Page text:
Treasure: Songs called Soul Food! So, of course, you know, soul food spreads with greens and yams and all the traditional foods that find their roots in Africa by way of enslaved food ways are my favorite things to eat. Black-eyed peas and all kinds of root vegetables and greens. So, yeah. 


Jia: Mhm. And for me, I'm thinking about my grandmother in Taiwan, (laughs) our last remaining living grandparent!  And because we'll go to her place, and it's like, in rural Taiwan, and she’ll have this little spread for us--and it means a lot to me because me and my sister don't speak Taiwanese and our communication with her is really limited. We can say, you know, “Where's the bathroom. Drink water. Eat food. That’s delicious. I’m full!”


And so the food has become a way for us to kind of communicate our love for each other.


Jessica: Peanuts.




Jia: The peanuts! Boiled peanuts that she--


Treasure: Ohh!


Jia: --that have been grown by farmers--


Jessica: Yeah, literally, the last time I saw her, I just like ate quietly next to her, and then we just sat in silence while she stared at the wall. And then she quietly, like, shuffled up, and then got a jar, poured out some peanuts, and then gestured for me to hold out my hand and poured them in. And just said something in Taiwanese, and it was super obvious she said, “They're homegrown, eat it!”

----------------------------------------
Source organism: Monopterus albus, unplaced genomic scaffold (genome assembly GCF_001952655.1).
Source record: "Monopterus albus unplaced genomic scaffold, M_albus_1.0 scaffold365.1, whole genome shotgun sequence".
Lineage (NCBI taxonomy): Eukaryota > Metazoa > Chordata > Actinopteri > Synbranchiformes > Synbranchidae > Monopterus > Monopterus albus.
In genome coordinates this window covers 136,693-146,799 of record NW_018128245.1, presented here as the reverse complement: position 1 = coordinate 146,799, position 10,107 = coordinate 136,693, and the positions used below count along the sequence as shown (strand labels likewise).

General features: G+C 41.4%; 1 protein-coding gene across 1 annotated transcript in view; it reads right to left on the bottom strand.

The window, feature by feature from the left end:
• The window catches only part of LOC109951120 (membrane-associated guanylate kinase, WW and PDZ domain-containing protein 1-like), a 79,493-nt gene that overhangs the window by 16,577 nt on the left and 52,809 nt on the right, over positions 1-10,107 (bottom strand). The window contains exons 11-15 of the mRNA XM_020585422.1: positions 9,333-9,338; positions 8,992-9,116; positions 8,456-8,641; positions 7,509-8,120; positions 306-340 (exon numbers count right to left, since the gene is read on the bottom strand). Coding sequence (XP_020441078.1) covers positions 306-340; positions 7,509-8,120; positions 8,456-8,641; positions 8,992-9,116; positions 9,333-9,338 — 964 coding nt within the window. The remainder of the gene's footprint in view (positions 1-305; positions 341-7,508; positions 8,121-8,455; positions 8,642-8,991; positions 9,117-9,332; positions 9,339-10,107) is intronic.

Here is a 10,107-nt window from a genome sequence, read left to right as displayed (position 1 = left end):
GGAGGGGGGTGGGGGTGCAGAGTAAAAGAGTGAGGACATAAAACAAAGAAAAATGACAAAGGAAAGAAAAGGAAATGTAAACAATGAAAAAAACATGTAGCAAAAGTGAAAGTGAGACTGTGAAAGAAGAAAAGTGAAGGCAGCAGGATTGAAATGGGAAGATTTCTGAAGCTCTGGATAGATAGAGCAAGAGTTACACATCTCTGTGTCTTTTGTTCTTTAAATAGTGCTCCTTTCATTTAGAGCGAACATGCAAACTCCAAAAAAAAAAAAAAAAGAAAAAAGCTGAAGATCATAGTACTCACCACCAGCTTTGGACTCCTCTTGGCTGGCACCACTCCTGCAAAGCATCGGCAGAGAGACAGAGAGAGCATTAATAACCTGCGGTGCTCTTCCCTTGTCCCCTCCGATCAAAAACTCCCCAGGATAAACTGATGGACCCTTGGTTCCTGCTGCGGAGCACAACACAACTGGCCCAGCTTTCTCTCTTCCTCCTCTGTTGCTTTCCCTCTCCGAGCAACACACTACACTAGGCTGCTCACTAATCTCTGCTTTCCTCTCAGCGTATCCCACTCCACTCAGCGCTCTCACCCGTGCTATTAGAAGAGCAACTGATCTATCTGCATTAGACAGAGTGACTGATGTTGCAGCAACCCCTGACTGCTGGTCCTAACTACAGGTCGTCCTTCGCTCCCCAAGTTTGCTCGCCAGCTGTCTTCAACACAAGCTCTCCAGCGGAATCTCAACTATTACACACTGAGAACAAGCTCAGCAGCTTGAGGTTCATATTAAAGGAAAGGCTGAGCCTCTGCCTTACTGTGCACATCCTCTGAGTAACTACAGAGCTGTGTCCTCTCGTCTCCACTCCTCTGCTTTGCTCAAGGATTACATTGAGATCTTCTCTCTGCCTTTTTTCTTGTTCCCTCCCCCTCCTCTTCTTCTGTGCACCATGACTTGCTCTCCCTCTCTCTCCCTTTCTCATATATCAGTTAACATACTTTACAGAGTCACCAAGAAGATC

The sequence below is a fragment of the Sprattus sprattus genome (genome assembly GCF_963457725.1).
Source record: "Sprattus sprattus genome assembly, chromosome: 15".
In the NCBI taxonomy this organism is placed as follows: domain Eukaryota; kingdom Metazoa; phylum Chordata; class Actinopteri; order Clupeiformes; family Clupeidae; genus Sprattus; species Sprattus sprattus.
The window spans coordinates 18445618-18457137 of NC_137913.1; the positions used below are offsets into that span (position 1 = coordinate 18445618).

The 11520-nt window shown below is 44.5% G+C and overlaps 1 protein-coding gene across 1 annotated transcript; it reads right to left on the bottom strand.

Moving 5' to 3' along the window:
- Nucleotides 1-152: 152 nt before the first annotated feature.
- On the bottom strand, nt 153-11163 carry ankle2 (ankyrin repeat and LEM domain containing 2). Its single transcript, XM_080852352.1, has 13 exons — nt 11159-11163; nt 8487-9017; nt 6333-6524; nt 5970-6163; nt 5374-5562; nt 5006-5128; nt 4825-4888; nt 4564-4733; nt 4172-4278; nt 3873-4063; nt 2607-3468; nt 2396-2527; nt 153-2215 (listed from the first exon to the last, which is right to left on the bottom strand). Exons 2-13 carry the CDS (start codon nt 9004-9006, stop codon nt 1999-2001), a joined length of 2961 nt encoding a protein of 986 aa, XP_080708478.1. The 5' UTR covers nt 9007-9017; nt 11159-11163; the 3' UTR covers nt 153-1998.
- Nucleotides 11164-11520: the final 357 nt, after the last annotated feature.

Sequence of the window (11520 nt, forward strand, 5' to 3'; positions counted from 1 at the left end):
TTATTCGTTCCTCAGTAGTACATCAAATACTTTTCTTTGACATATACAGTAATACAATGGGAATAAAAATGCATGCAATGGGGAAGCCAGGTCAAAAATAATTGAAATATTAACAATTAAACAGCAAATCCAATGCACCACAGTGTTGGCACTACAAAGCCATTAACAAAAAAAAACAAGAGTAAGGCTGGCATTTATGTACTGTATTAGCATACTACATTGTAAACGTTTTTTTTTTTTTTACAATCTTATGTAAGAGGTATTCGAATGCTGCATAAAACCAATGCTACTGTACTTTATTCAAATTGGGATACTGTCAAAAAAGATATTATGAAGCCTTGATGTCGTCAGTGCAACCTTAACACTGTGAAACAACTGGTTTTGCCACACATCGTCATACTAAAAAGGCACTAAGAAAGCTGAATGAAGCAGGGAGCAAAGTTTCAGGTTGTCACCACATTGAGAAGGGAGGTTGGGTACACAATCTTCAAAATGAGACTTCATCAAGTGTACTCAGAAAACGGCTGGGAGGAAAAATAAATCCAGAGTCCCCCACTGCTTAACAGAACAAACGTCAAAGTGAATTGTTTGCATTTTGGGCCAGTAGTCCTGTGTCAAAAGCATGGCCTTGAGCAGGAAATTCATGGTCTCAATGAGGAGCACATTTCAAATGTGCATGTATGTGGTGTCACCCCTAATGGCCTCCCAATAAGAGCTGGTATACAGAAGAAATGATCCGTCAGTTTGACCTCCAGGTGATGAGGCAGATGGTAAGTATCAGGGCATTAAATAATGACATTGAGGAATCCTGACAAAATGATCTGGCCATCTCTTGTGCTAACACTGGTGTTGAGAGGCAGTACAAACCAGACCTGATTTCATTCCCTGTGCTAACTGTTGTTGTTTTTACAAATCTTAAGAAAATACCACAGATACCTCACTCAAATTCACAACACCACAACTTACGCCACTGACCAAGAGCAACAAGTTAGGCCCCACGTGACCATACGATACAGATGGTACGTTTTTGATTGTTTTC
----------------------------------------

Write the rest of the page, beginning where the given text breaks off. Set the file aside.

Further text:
[Treasure cracks up laughing]


Jessica: And then I just sat there, terrified, like eating a peanut one by one while she watched me! (laughing)


(general laughter)


Jia: Just old, wrinkled, farmer wife who has raised ,any children, loving on her grandchildren--


Jessica: Mmhmm!


Jia: These are not Planter’s peanuts!


(general laughter)


Jia: We are not sponsored by them. Just homegrown Taiwanese peanuts.


Treasure: Mmmmm.


Jia: And with that, we’ll sign out! And we’re gonna take our signature selfie!


Everyone: Yay!


(general laughter)


{music fades in}

You raised me to be yeahhh

You raised me to be ohhhh

{music continues to play softly as backnote to speaking}


Jia: Thank you for listening to the Who Raised You? Podcast, A storytelling project brought to you by the Who Raised You? Listening Collective, featuring media by artists of color in the St. Louis region. To support us, rate and review Who Raised You? Podcast on every platform.


Treasure: Visit to book us for speaking and consulting on arts and storytelling projects. While you're on, donate to support the Who Raised You? Listening Collective. Put groceries on our table!


Jia: We are the 2018-2019 startup competition winners brought to you by your friends at the PNC Foundation and Arts and Education Council of St. Louis. They gave us an office! For this year. Podcasting from the Centene Center for the Arts.


Treasure: If you'd like to sponsor us, and have us share your products and services with our audience, let's talk about it!  Email us at We'd love to partner with you and share your story.


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Treasure: Slide into our DMs @whoraisedyou on the gram!


Jia: (singing) On the gram!


Treasure: (singing) Ooo Ooo! (laughs)


Jia: Ooh! Say hi!


{music fades in}

You raised me to be…

You raised me to be yeahhh

You raised me to be…


{music ends}